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n. Music
A series of four diatonic tones encompassing the interval of a perfect fourth.

[Greek tetrakhordon, from neuter of tetrakhordos, four-stringed : tetra-, tetra- + khordē, string; see gherə- in Indo-European roots.]

tet′ra·chor′dal (-kôr′dl) adj.
American Heritage® Dictionary of the English Language, Fifth Edition. Copyright © 2016 by Houghton Mifflin Harcourt Publishing Company. Published by Houghton Mifflin Harcourt Publishing Company. All rights reserved.


(Music, other) (in musical theory, esp of classical Greece) any of several groups of four notes in descending order, in which the first and last notes form a perfect fourth
[C17: from Greek tetrakhordos four-stringed, from tetra- + khordē a string]
ˌtetraˈchordal adj
Collins English Dictionary – Complete and Unabridged, 12th Edition 2014 © HarperCollins Publishers 1991, 1994, 1998, 2000, 2003, 2006, 2007, 2009, 2011, 2014


(ˈtɛ trəˌkɔrd)

a diatonic series of four tones, the first and last separated by a perfect fourth.
[1595–1605; < Greek tetráchordos having four strings. See tetra-, chord1]
tet`ra•chor′dal, adj.
Random House Kernerman Webster's College Dictionary, © 2010 K Dictionaries Ltd. Copyright 2005, 1997, 1991 by Random House, Inc. All rights reserved.
References in periodicals archive ?
For example, the last two quavers of the Piano 1 phrase which concludes at the beginning of bar 14 reiterate dyads F[sharp], G and C, C[sharp] from the hexatonic tetrachords preceding them in a vertical alignment that produces 4--9: [0,1,6,7], an octatonic tetrachord.
Similarly, it would have been helpful for Simms to clarify his approach to pitch, such as in the presentation of the "triadic tetrachords" (Pp.
If we combine all the notes of both delayed symmetrical pairings ([D.sub.4]-[B.sub.5] and [E[flat].sub.6]-[B[flat].sub.3]) we form [TE23], another instance of (0145)--capable of surrounding the same axis as the [4589] in measure 1 because the tetrachords are [T.sub.6] trans poses of each other.
Since it occurs where the larger intervals of the series begin, it structurally demarcates the intervallic shift and bisects the series, producing two tetrachords linked by a common pitch with a similar but not identical intervallic structure.
Roberto Airoldi's "The Intonation of the Greek Tetrachords according to Aristoxenos" argues that a rigorous mathematical perspective is incommensurate with the empirical Aristoxenian approach to tuning theory.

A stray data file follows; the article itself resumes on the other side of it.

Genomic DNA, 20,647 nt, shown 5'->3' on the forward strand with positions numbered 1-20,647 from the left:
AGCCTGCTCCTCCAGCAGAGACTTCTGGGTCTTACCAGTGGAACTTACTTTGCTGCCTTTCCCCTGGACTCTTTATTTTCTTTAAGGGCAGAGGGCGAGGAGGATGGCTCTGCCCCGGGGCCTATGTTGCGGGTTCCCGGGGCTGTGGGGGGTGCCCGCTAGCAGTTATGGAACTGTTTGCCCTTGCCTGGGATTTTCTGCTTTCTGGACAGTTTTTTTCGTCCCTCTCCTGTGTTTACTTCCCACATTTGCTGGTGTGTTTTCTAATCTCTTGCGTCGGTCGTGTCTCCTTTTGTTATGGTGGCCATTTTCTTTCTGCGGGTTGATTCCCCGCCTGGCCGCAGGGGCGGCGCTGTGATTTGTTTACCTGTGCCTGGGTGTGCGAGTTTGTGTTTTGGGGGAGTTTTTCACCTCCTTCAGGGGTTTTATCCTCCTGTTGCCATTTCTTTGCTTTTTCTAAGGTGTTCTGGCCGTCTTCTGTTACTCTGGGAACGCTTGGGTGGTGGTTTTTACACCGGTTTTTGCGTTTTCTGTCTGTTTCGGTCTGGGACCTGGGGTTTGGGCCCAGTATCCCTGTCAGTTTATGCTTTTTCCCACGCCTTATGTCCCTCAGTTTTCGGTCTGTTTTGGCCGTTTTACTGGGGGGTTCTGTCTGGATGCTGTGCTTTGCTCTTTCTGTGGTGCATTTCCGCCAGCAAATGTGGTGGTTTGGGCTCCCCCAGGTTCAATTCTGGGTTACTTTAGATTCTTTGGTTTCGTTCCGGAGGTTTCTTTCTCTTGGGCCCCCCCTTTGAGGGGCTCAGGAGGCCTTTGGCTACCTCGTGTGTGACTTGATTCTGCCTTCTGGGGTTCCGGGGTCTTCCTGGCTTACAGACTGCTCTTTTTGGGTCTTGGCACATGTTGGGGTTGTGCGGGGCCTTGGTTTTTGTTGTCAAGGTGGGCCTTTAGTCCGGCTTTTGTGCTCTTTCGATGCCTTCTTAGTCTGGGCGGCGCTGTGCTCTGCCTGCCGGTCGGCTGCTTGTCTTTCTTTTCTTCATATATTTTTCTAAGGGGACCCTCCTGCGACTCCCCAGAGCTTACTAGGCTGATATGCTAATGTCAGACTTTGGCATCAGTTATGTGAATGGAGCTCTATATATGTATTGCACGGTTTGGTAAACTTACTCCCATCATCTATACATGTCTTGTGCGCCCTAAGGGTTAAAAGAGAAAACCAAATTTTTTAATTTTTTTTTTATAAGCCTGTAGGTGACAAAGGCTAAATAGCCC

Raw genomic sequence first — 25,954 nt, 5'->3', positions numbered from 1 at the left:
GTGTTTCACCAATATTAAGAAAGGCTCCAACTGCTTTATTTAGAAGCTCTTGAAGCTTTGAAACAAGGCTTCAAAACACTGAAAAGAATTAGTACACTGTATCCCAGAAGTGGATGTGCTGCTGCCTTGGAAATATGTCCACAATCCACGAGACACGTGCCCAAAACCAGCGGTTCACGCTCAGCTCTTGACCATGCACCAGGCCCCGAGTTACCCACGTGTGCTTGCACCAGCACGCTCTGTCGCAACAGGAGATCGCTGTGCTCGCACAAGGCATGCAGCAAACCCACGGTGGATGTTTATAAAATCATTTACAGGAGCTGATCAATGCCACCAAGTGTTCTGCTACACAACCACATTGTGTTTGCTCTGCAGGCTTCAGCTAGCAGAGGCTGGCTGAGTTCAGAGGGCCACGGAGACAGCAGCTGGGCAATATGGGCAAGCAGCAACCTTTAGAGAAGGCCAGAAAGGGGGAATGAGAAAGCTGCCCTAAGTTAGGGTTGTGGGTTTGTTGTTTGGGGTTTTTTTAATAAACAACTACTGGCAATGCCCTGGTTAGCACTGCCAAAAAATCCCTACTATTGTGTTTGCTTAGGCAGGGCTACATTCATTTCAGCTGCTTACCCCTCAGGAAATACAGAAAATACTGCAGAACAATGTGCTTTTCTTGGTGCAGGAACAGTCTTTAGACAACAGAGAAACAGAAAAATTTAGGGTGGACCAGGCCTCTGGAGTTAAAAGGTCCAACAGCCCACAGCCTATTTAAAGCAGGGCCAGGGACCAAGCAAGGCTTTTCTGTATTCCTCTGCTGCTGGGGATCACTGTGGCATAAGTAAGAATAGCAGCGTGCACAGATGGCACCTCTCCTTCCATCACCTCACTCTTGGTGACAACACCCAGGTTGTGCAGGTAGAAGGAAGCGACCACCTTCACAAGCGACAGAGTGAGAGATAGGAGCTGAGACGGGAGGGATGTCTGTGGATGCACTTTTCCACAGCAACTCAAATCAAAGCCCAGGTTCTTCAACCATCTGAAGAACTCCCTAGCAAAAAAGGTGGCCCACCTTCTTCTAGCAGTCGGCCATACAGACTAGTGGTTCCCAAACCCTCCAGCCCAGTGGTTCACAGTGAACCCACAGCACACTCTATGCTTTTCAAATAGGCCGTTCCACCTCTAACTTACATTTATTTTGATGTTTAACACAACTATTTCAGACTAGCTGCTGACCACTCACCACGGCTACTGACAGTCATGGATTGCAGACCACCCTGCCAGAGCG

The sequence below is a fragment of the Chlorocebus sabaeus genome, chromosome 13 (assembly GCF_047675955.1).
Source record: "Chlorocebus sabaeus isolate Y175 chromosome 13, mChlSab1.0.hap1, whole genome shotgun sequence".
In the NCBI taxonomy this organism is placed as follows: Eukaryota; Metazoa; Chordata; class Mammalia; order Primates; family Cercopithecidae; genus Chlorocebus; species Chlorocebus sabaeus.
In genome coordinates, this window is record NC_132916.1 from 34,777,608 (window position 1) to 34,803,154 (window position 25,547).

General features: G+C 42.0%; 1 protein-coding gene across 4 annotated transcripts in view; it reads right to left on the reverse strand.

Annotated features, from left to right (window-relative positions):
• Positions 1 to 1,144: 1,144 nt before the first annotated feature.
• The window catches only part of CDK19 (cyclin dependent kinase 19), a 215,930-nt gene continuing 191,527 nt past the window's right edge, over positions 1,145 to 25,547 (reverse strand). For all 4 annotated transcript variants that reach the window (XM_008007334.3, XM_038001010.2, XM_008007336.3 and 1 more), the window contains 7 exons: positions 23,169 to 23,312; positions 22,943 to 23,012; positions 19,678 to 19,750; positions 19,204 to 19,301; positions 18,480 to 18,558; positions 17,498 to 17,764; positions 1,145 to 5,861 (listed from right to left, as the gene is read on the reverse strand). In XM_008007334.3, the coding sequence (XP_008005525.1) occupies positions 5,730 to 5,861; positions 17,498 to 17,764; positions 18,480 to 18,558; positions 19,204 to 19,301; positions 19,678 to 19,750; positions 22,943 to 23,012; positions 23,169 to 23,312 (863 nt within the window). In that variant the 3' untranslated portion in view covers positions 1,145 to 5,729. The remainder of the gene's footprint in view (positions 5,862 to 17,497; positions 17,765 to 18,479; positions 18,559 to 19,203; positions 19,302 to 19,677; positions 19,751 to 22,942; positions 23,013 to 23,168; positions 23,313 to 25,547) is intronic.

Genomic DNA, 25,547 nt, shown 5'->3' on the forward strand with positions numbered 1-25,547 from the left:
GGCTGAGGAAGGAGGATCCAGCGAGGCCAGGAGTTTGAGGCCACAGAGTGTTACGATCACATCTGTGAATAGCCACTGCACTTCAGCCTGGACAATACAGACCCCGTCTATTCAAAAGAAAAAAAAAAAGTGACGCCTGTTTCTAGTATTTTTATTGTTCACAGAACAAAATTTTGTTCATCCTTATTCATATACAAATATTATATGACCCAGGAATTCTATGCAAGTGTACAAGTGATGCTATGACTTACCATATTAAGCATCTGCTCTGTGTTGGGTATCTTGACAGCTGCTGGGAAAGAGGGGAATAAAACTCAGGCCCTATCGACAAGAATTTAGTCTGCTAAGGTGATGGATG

[12] The sketches make clear what is not readily apparent from the score: the seventeen-tone row is constructed as a string of chromatic tetrachords, each ordered such that its interval-class succession is [less than]2-1-2[greater than].
Unlike Forte, Gilbert does not mention Gershwin's distinctive treatment of Richard Wagner's famous "Tristan" chord, the importance of two ubiquitous overlapping tetrachords (E-F[sharp]-G-A and A-B-C-D), and the anticipation and climactic uses of E[flat], a note virtually ignored by Gilbert as non-Schenkerian, both as a harmonic force and as melodic apex (the latter on the "-brace-" in "embraceable," m.
Because of the adjustments, not only are there foreign pitch classes (an exact mirror around E[flat] would have yielded these also) but the ascending and descending tetrachords 4-2 (0124) and 4-3 (0134) in the tenor are foreign interval collections with respect to the diatonic collection.
Happily, these tetrachords are conjunct rather than disjunct, for original physical form allows for reproduction, while reformatting includes physical reproduction.
For example, to complete his second exercise, "with C and F[sharp] sustaining, score seven different all-interval tetrachords" (p.
Even the simplest, pitch-class against pitch-class ("first species") statement of, for example, inversionally related lines yields, for instance, tetrachords whose constituent dyads refer directly to the series and either to another dyad in the series of to one that is not a member of the series, or to a dyad of another so-derived tetrachord which is, therefore, itself not a dyadic segment of the series.
With the final chapter, we come to the heart of Chalmers's treatise, a 40-page, annotated catalogue of 723 tetrachords, systematically arranged, that the author believes exhausts the practical, musical possibilities of tetrachordal division.